File photo of a voting location from Wikimedia Commons by Tom Arthur.
There is plenty that Ohio leaders and voting advocates agree on when it comes to forming a plan for the November general election.
Ohio Secretary of State Frank LaRose and voter rights groups agree, for example, that absentee ballot requests should be available on the internet instead of just through the mail. They also agree counties should offer more than one early voting location, should in-person voting even be allowed come this fall.
Those voices are advocating for an agreeable, bipartisan election plan, but it will ultimately be decided by the Ohio legislature. The two chambers returned to the Statehouse last week but have not taken any action on the subject.
However, one particular suggestion from Democrats has spurred some disagreement, with LaRose accusing proponents of trying to legalize opportunities for voter fraud.
The proposal in question was made in a letter signed by a few legislators as well as Democratic mayors of Columbus, Cincinnati, Toledo, Dayton and Chillicothe, along with other leaders throughout the state. It involves the way absentee ballots can be returned to a county’s board of elections. Voters have an option to mail their ballots back, or they can be dropped off to the elections office.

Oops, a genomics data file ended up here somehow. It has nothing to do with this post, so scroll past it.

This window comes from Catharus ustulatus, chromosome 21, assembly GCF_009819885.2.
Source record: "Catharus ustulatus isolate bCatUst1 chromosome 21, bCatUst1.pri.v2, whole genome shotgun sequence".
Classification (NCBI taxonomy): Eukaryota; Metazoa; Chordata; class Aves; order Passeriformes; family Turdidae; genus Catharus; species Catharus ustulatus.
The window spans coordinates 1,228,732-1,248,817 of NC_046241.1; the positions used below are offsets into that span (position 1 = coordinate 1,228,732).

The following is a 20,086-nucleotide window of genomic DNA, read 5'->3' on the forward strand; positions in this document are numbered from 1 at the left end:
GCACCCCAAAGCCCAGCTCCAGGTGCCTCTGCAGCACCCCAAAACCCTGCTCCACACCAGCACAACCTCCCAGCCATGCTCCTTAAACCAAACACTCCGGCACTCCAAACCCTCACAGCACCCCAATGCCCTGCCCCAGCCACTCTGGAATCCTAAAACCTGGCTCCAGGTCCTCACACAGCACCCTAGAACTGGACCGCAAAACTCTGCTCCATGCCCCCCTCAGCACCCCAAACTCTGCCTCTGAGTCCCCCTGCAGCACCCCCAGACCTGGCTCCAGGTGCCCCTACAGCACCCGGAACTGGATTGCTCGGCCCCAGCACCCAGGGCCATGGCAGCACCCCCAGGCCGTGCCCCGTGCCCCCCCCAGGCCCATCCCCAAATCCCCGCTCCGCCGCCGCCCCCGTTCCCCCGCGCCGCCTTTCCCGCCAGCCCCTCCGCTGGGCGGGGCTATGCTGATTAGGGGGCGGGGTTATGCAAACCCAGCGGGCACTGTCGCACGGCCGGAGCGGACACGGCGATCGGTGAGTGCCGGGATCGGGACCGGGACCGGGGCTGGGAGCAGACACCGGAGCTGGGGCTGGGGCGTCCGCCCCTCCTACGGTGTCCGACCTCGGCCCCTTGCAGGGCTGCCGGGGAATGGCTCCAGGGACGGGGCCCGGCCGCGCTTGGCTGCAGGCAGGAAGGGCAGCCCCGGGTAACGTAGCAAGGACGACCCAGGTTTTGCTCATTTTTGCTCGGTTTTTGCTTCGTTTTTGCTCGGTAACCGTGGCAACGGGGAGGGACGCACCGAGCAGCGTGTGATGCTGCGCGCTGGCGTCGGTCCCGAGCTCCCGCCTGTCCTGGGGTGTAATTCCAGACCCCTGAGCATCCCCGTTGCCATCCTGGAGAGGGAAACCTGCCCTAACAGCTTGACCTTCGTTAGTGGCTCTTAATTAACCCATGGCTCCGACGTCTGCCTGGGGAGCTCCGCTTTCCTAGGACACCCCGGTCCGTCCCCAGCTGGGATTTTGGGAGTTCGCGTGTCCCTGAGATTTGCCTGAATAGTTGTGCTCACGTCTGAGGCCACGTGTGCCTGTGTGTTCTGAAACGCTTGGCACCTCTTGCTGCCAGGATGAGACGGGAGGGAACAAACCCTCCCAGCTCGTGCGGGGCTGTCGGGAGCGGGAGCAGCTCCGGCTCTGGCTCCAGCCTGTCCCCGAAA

Under current law, there are limitations on which people can legally handle someone else’s ballot. It is generally restricted to family members, though not all relatives are named in the law. For example, a grandchild is technically not allowed to deliver the completed ballot of a grandparent. Other people who may be close to a person are not allowed to handle the ballot either, from best friends to neighbors.
Under normal circumstances, with a month of early voting and a full day of in-person Election Day, such limitations do not cause much of an issue. Advocates see things differently this year as Ohioans navigate health concerns with the ongoing pandemic.
“We’re at a time when grandchildren are running errands for their grandparents, but they couldn’t drop off ballots,” said Jen Miller, the executive director of the League of Women Voters of Ohio. “We do need to open up who can drop off ballots. More than ever we have neighbors doing grocery shopping for seniors or people who are immunocompromised.”
The letter, which was sent to Gov. Mike DeWine, LaRose and the two chambers’ legislative leaders, goes even further. Its signers want the law to allow “community organizations, labor unions, and trusted helpers to deliver sealed ballots.”
That doesn’t sit well with LaRose, who accused the Democrats of wanting to “weaken Ohio’s safeguards.”
Ohio has long outlawed ballot harvesting because it creates opportunities for cheating.
Yet some Ohio Democratic leaders are calling for legalizing ballot harvesting. Election fraud is rare and we should work to keep it that way.
— Frank LaRose (@FrankLaRose) May 11, 2020
House Minority Leader Rep. Emilia Strong Sykes, D-Akron, defended the proposal and said it would include unions, churches and groups like the NAACP:
First you criticize us for voting for a bill helping Ohioans deal w/ COVID & then blame Dems when members of your own party refused to listen to you on elections.